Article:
Norfolk jacket

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Golfing costume consisting of Norfolk jacket and knickerbockers. Detail of a fashion plate from the Sartorial Arts Journal, New York, 1901

A Norfolk jacket is a loose, belted, single-breasted jacket with box pleats on the back and front, with a belt or half-belt. It was originally designed as a shooting coat that did not bind when the elbow was raised to fire. It was named either after the Duke of Norfolk or after the county of Norfolk and was made fashionable after the 1860s in the sporting circle of the Prince of Wales, later Edward VII, whose country residence was Sandringham House in Norfolk.[1][2] The style was long popular for boys' jackets and suits, and is still used in some (primarily military and police) uniforms.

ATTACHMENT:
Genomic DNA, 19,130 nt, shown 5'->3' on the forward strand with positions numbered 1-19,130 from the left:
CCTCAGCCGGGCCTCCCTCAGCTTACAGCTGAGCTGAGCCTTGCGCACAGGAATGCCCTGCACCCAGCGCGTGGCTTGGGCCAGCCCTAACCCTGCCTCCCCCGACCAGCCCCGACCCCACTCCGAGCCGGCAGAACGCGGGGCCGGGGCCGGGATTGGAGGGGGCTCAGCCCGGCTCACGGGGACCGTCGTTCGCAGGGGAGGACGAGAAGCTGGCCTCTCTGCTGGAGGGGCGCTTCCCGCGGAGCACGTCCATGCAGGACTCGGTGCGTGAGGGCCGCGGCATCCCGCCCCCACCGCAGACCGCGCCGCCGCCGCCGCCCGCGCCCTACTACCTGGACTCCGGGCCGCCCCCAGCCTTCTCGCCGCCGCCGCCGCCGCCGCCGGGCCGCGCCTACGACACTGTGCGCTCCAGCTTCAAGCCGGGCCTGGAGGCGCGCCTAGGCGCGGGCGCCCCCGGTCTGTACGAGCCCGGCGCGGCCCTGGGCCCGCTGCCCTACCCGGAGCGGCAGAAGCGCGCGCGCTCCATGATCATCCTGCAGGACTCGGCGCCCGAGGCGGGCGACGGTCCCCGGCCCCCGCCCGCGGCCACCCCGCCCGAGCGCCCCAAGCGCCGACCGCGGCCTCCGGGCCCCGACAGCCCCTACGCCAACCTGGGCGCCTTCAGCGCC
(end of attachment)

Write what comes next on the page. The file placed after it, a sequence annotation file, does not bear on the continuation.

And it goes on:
See also

References

  1. ^ Edward Minister and Son (1873). "Gazette of fashion, and cutting-room companion". XXVII. Simpkin, Marshall & Co: 31. 
  2. ^ Ravio, Ville (March 11, 2013). "History of the Norfolk Jacket". KEIKARI.COM. Retrieved February 20, 2016. 


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